By the woman then clothed with the sun, he meant most manifestly the Church, endued with the Father's word, whose brightness is above the sun. And by the moon under her feet he referred to her being adorned, like the moon, with heavenly glory. And the words, upon her head a crown of twelve stars, refer to the twelve apostles by whom the Church was founded. And those, she, being with child, cries, travailing in birth, and pained to be delivered, mean that the Church will not cease to bear from her heart the Word that is persecuted by the unbelieving in the world. And she brought forth, he says, a man-child, who is to rule all the nations; by which is meant that the Church, always bringing forth Christ, the perfect man-child of God, who is declared to be God and man, becomes the instructor of all the nations. And the words, her child was caught up unto God and to His throne, signify that he who is always born of her is a heavenly king, and not an earthly; even as David also declared of old when he said, The Lord said to my Lord, Sit at my right hand, until I make Your enemies Your footstool. And the dragon, he says, saw and persecuted the woman which brought forth the man- child. And to the woman were given two wings of the great eagle, that she might fly into the wilderness, where she is nourished for a time, and times, and half a time, from the face of the serpent. That refers to the one thousand two hundred and threescore days (the half of the week) during which the tyrant is to reign and persecute the Church, which flees from city to city, and seeks conceal-meat in the wilderness among the mountains, possessed of no other defense than the two wings of the great eagle, that is to say, the faith of Jesus Christ, who, in stretching forth His holy hands on the holy tree, unfolded two wings, the right and the left, and called to Him all who believed upon Him, and covered them as a hen her chickens. For by the mouth of Malachi also He speaks thus: And unto you that fear my name shall the Sun of righteousness arise with healing in His wings.“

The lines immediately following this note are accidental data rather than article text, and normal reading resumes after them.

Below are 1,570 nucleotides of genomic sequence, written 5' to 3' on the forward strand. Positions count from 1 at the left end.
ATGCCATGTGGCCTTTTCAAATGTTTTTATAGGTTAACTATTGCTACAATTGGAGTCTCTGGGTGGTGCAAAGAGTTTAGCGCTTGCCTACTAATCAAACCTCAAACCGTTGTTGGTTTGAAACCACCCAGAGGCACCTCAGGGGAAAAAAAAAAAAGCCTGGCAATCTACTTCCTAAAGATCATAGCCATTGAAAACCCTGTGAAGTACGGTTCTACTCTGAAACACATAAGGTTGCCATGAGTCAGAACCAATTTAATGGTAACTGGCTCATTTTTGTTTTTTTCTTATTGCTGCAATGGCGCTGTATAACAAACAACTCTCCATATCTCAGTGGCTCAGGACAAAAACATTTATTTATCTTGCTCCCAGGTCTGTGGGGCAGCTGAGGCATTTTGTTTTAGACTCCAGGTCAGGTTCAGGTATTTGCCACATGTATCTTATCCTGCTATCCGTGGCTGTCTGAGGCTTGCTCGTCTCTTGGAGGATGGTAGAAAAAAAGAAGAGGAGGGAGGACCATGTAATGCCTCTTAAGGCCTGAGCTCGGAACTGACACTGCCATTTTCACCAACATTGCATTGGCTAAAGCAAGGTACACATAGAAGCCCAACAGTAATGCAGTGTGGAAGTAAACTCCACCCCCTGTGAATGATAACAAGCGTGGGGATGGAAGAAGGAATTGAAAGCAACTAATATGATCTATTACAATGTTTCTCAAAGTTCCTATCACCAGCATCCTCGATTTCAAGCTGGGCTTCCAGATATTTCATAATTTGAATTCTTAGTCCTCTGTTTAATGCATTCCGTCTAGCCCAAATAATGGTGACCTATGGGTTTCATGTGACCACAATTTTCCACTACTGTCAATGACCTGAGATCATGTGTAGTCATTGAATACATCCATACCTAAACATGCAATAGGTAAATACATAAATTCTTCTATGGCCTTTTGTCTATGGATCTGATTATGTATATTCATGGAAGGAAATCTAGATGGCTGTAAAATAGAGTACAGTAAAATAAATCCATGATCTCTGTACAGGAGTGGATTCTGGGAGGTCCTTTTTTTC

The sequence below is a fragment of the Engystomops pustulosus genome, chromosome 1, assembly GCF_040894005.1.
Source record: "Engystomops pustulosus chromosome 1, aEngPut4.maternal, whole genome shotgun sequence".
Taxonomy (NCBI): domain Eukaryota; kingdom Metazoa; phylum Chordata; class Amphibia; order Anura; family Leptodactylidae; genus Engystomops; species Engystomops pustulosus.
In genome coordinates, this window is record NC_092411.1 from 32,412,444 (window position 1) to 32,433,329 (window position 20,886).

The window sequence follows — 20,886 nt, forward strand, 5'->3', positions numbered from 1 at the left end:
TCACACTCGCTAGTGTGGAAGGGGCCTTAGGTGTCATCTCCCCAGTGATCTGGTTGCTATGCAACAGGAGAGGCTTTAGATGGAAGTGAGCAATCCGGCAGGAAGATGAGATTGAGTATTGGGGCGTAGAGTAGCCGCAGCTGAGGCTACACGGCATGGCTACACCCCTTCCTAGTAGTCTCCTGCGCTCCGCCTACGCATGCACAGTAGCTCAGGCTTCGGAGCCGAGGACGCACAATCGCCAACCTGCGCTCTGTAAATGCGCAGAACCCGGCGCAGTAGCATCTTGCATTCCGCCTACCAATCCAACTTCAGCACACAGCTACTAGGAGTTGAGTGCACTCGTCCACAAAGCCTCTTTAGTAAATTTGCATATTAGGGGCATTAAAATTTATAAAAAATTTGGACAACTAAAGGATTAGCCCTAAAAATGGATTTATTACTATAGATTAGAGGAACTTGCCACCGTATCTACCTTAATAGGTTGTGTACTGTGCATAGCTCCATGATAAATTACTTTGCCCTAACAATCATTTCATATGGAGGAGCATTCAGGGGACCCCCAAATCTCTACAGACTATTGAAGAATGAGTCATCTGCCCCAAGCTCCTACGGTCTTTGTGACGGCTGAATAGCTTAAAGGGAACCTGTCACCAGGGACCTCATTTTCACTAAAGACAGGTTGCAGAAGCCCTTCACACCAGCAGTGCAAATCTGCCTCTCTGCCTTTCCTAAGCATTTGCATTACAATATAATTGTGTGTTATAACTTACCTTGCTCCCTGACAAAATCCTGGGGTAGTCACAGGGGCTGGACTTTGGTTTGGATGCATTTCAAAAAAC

While It is true that commentators generally understand the whole passage as applying literally to the Church, and that part of the verses is better suited to the Church than to Mary. But it must be kept in mind that Mary is both a figure of the Church, and its most prominent member. What is said of the Church, is in its own way true of Mary. Hence the passage of the Apocalypse (12:5-6) does not refer to Mary merely by way of accommodation, but applies to her in a truly literal sense which appears to be partly limited to her, and partly extended to the whole Church. Mary's relation to the Church is well summed up in the expression "collum corporis mystici" applied to Our Lady by St. Bernardin of Siena.
St. Epiphanius of Salamis saw the Virgin Mary in this chapter of Revelation:
The identification of Mary as the “woman clothed with the sun” in Revelation 12 finds support in the Fathers of the Church. The first extant patristic source on the Marian identification of the woman of Revelation 12 is St. Epiphanius of Salamis (d. 403). He wrote:
“But elsewhere, in the Apocalypse of John, we read that the dragon hurled himself at the woman who had given birth to a male child; but the wings of an eagle were given to the woman, and she flew into the desert, where the dragon could not reach her” (Rev. 12:13-14). This could have happened in Mary‟s case.”
Steve Puluka, a liturgy, church history and patristics teacher at Manor College comments that:
“This passage merely mentions the association exists without really endorsing theview wholeheartedly himself. He qualifies the identification with [Mary] dare not affirmthis with absolute certainty. But this silence of the early evidence is as much a reflectionof the dearth of material interpreting Revelation at all from the time period. Thereferences to any aspect of the book are few and far between in the extant literature. Butthe tepid mention by Epiphanius demonstrates that the existence of a Marianidentification of the woman in the same time period was widespread enough that he couldnot pass the text without comment on it .” (underscoring supplied)
Mariologist Michael O’Carroll notes that “[t]here is in the same age a vague reference in Andrew of Caesarea to people who identified the woman with Mary.”
Both Epiphanius of Salamis and Andrew of Caesarea both record that some „some people‟ identified the woman clothed with the sun as Mary the mother of Jesus; but they do not say who those people were. Hence, it can be said that the opinion was known inthe fourth century.
In 430 A.D., Quodvultdeus, a disciple and friend of St. Augustine of Hippo ,made the first overtly Marian identification of the woman of Revelation 12:
“None of you is ignorant of the fact that the dragon was the devil. The woman signified the Virgin Mary.”